alternative to marital domesticity, inform our understanding of the
popular and literary ¬gure of the bachelor more generally. Of course,
the ˜˜necessary melancholy™™ described in this essay is limited neither to
¬ctional bachelor uncles nor even to bachelor ¬gures more generally. It
is one of the de¬ning moods of a familiar strand of modernist writing.
This modernist melancholia, a self-de¬ning sense of pervasive loss
coupled with a refusal to recognize that loss, di¬erent from the experi-
ence of grief and acceptance associated with normal mourning, is
perhaps most famously articulated in Eliot™s ˜˜The Lovesong of J. Alfred
Prufrock.™™ The vexed object relations of melancholia also shape the
two-protagonist form which is a staple of modernist ¬ction. While
double protagonists appear in a wide range of modernist novels “
Ulysses™s Leopold Bloom and Stephen Daedalus, Mrs. Dalloway™s Mrs.
Dalloway and Septimus Smith, even the double“voiced ˜˜I™™ of Gertrude
Stein™s The Autobiography of Alice B. Toklas come to mind “ this con¬gur-
ation is particularly notable, and particularly melancholic, in three
¬rst-person bachelor-narrated modernist novels that bear the name of
another man: Lord Jim, The Good Soldier, and The Great Gatsby.⁴
Much of the energy of these ˜˜o¬-centered™™ or ex-centric ¬rst-person
narratives is expended in negotiating the honori¬c modi¬er: the great-
ness, goodness, or lordliness of the cipher-like antiheroes at the heart of
these novels. Indeed, the primary anxiety of these novels™ bachelor
narrators is that their exemplars of authentic manhood may prove to be
˜˜hollow men,™™ men whose outward form hides inward emptiness, or
worse, a heart of darkness. The fear of a moral vacuum behind the
±·µ
Melancholy, manhood, and modernist narrative
facade is a preoccupation of modern life and modernist literature, but in
these texts it insistently expresses itself, or is formed by, these bachelors™
identi¬cation with and desire for other men. In these bachelor-narrated
stories of the other man, gender trouble and epistemological trouble go
hand in hand. The fragmentation, temporal displacements, and other
formal elements that foreground the problem of interpretation register
the ambivalent relation of the bachelor narrators to the men of their
dreams. These male objects of the bachelors™ identi¬cation and desire
are all men with ˜˜soft spots™™; the failure of these ¬gures to live up to an
heroic ideal ultimately reveals competing, and ultimately incompatible,
models of manhood against which the narrators measure them. In The
Good Soldier and The Great Gatsby, the desires of the titular heroes both
invite and confound the narrators™ attempts to canonize them, produc-
ing fault lines within their narratives. The narrators™ repudiation of the
sentimentality of their idols reveals the melancholic sense of masculine
lack that inspires their narratives.
The unrealizable desire for oneness with the male other in Ford™s and
Fitzgerald™s novels is pre¬gured in the quasi-familial a¬liations that
drive Conrad™s Chance and Lord Jim. These Marlow-narrated texts in¬‚u-
entially demonstrate the gap between idealized heroism and the realities
of a modern world barren of adventures, a gap revealed in con¬‚icts
between men and between incompatible styles of manhood within
individual male ¬gures. Like Dowell™s narration of Edward Ashburn-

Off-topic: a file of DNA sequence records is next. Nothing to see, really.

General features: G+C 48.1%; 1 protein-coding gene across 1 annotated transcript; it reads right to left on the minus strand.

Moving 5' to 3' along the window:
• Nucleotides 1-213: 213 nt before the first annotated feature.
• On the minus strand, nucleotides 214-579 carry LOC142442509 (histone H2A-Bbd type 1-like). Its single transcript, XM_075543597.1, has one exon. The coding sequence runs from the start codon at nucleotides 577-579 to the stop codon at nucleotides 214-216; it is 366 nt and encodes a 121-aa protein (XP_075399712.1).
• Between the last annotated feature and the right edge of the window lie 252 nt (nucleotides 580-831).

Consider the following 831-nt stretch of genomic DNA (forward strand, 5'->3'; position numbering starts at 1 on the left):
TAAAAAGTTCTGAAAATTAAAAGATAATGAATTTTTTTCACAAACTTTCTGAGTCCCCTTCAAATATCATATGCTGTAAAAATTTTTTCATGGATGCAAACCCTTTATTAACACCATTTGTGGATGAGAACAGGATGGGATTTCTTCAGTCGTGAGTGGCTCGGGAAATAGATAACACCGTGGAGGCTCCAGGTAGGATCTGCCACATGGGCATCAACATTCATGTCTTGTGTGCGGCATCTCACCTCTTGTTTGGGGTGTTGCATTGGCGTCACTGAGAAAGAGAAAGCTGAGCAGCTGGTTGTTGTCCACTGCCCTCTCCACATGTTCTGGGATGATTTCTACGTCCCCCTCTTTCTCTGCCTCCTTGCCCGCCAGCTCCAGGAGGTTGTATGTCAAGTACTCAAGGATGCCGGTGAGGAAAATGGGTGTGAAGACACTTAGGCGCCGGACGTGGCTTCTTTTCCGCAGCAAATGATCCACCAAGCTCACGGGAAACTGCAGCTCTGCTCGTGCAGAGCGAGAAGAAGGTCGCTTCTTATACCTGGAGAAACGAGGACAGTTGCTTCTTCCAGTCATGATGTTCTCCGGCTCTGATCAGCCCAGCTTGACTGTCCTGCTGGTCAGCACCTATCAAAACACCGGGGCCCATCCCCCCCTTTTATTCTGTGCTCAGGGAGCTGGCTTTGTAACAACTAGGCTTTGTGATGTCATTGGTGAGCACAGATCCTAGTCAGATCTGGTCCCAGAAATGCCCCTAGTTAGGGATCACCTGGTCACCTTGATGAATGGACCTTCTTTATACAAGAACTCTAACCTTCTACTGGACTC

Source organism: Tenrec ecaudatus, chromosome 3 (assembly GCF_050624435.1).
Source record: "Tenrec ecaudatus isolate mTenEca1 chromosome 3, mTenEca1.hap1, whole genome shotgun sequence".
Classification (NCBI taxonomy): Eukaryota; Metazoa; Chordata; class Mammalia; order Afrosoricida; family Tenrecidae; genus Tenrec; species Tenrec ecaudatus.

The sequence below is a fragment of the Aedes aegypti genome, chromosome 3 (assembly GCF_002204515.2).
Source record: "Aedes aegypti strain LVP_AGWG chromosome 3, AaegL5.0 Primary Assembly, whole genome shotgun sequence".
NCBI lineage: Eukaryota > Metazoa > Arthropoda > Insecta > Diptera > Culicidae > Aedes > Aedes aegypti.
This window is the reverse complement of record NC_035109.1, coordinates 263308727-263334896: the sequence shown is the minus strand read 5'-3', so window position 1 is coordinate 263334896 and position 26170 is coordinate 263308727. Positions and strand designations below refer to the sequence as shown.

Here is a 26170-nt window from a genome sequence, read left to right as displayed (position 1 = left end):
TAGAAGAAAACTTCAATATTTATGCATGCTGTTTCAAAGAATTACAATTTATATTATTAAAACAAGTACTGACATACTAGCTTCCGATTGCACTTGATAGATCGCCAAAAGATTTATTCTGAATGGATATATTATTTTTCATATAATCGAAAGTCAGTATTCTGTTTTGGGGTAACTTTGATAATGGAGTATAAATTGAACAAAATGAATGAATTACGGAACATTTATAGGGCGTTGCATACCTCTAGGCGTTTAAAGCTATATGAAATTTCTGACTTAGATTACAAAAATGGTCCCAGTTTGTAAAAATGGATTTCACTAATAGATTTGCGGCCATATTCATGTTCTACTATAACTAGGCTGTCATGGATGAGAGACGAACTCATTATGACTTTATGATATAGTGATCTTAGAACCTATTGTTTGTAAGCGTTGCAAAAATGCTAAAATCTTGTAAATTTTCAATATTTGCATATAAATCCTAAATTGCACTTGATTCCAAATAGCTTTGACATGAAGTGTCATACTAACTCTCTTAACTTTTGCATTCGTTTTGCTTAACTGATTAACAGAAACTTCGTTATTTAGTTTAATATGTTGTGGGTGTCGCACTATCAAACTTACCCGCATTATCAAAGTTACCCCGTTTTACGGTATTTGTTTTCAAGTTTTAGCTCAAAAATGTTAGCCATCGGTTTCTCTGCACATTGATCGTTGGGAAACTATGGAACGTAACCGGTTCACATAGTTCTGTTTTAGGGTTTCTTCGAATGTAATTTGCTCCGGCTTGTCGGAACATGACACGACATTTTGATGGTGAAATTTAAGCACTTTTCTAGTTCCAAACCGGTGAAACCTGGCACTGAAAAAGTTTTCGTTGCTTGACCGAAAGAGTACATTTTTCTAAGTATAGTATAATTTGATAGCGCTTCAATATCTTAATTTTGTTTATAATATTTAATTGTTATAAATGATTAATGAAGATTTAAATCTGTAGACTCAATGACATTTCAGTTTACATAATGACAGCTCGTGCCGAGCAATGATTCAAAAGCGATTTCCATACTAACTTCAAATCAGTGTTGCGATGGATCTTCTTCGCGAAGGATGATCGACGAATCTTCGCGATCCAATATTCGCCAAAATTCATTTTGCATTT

ham™s story and like Nick Carraway™s narration of Gatsby™s story,
Marlow™s narration of Jim™s story is ¬ssured by the irreconciliability of
vindication and indictment, commemoration and forgetting, intimacy
and distance, and of homoerotic desire and its homophobic disavowal.
Quasi-familial mentor ¬gures in Chance contribute to our understanding
of Marlow™s performance as ˜˜good uncle™™ to Jim, a performance which
¬gures within the novel™s more pervasive reinvention of family and
home life in terms of the racist and sexist evolutionary model of the
˜˜Family of Man.™™ Anxiety about modern and male lack, and the
melancholic response of incorporating, and hence failing to relinquish,
the lost and abjected male object of identi¬catory desire, animates all of
these bachelor narratives. The marking and crossing of boundaries
between individuals and spheres characteristic of the bachelor narrator
tradition thus engenders the more familiar tensions of modernist ¬ction,
especially those between alienated subjectivity and intersubjective
bonds.
±· Bachelors, manhood, and the novel

     ¬ ®   ®¤  ˜˜ §  ¤ µ ®  ¬ ™ ™:
CH AN C E  ®¤ LO RD J IM

Not until Chance, when Conrad revived Marlow for his swan song
thirteen years after Lord Jim, is this most famous of Conrad™s narrators
explicitly identi¬ed as a bachelor. It is Marlow, in fact, who calls himself
a ˜˜careless bachelor in farmhouse lodgings,™™ a characterization that
links him to such bachelor predecessors as Ik Marvel™s comfortable yet
slovenly bachelor-in-the-country in Reveries, Bronte™s Lockwood as rural
¨
gentleman tenant, and Hawthorne™s Coverdale as temporary farm-
house boarder and hotel-room habitue.µ In describing himself with
´
reference to his rented lodgings, Marlow evokes the uncertain status of
the bachelor in relation to conventional married domesticity.
Tellingly, this moment of naming occurs at ˜˜The Tea Party™™ (the title
of chapter µ), to which Marlow invites the married couple, Mr. and Mrs.
Fyne. He issues the invitation in response to Mrs. Fyne™s request for his
advice on the delicate matter of how to prevent the marriage of her
brother, Captain Roderick Anthony, to Flora, the novel™s heroine and
the daughter of the convicted bankrupt ¬nancier de Barral. Marlow
explains the oddity of Mrs. Fyne™s asking for his guidance in such family